The Annual Vegetable Industry Seminar, held ahead of Hort Connections 2022 in Brisbane, attracted a room full of growers on Monday 6 June.
Presentations included a grower panel from the Soil Wealth ICP project which discussed the cutting-edge practices and technologies that are key to improving productivity, profitability and sustainability in the Australian vegetable industry.
Soil Wealth ICP team members Dr Gordon Rogers and Carl Larsen facilitated the discussion with growers who currently or previously hosted demonstration sites as part of the project. The growers shared why they became involved in Soil Wealth ICP, the areas of soil management and plant health that their demonstration sites focused on, as well as the benefits and lessons learnt, and what’s next for their soil and plant health journey.
Through their involvement in the Soil Wealth ICP demonstration sites, all four growers questioned many traditional methods of farming and changed their production practices to increase productivity and profitability, while taking care of soil and plant health.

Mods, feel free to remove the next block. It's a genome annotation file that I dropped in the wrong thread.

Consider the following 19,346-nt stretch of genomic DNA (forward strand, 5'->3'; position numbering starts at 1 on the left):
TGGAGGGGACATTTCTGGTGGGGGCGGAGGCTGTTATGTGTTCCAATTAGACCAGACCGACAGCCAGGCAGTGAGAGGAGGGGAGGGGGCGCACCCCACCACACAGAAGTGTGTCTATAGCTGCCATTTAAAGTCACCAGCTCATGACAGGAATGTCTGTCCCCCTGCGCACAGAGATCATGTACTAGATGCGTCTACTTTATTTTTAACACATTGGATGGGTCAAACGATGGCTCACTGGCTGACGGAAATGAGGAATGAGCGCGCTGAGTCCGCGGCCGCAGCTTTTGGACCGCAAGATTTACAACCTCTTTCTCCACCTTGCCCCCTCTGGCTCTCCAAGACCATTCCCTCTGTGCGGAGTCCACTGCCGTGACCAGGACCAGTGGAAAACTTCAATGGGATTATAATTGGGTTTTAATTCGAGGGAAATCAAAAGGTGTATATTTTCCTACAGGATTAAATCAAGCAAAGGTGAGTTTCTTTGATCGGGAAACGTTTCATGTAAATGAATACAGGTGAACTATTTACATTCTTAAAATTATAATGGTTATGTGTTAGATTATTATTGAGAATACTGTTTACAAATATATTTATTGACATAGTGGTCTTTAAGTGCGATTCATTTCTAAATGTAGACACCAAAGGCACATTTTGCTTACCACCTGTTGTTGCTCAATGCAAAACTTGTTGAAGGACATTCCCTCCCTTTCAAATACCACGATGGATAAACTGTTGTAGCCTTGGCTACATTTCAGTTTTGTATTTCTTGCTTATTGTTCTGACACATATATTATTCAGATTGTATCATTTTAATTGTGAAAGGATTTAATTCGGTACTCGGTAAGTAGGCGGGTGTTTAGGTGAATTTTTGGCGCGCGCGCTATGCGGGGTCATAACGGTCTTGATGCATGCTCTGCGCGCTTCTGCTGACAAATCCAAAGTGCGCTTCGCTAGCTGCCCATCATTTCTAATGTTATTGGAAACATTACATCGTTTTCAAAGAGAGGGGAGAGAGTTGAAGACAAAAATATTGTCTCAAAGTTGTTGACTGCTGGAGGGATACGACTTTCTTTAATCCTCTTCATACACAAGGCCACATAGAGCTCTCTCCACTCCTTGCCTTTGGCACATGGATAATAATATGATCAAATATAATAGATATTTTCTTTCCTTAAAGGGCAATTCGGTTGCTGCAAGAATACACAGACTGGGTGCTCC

Mulyan Farms Director Ed Fagan is a third-generation vegetable grower near Cowra, New South Wales. Ed and his brother James have taken a whole farm approach to rebuilding their soils, employing carefully planned crop rotations, reduced tillage and cover crops to revitalise the soil and enhance their productivity.
“Cover crops have made a world of difference and we’re putting in legumes to help manage the high cost of nitrogen fertilisers,” Ed said.
“Trash management is an ongoing challenge … but it’s amazing how healthy your soils can get by putting in cover crops.”
Schreurs & Sons Director Adam Schreurs has partnered with the Soil Wealth ICP team since 2014 to explore the use of cover crops and the application of precision agriculture in Koo Wee Rup, Victoria.
“We saw a lot of degradation over the years and when the demonstration sites came along we thought it was a great opportunity to get involved,” he said.
While ryegrass and ryecorn cover crops were found to work well with leek crops, a change to an integrated pest management approach meant that Adam has transitioned from calendar spraying insecticides every week to first identifying pests and beneficials in a crop and only using targeted, softer products when needed throughout the growing season.